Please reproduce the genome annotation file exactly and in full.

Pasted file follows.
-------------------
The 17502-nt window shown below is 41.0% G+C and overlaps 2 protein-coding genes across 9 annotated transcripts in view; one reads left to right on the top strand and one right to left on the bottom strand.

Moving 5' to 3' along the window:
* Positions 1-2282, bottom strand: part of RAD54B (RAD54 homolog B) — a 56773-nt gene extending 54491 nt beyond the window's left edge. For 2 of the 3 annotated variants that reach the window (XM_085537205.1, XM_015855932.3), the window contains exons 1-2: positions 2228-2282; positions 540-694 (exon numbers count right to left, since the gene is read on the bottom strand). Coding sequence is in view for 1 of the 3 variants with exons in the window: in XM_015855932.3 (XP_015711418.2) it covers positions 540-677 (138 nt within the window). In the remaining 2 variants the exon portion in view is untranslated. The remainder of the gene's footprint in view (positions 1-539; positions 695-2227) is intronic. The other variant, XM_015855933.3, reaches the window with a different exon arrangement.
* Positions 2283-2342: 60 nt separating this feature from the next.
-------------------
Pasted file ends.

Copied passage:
The 17502-nt window shown below is 41.0% G+C and overlaps 2 protein-coding genes across 9 annotated transcripts in view; one reads left to right on the top strand and one right to left on the bottom strand.

Moving 5' to 3' along the window:
* Positions 1-2282, bottom strand: part of RAD54B (RAD54 homolog B) — a 56773-nt gene extending 54491 nt beyond the window's left edge. For 2 of the 3 annotated variants that reach the window (XM_085537205.1, XM_015855932.3), the window contains exons 1-2: positions 2228-2282; positions 540-694 (exon numbers count right to left, since the gene is read on the bottom strand). Coding sequence is in view for 1 of the 3 variants with exons in the window: in XM_015855932.3 (XP_015711418.2) it covers positions 540-677 (138 nt within the window). In the remaining 2 variants the exon portion in view is untranslated. The remainder of the gene's footprint in view (positions 1-539; positions 695-2227) is intronic. The other variant, XM_015855933.3, reaches the window with a different exon arrangement.
* Positions 2283-2342: 60 nt separating this feature from the next.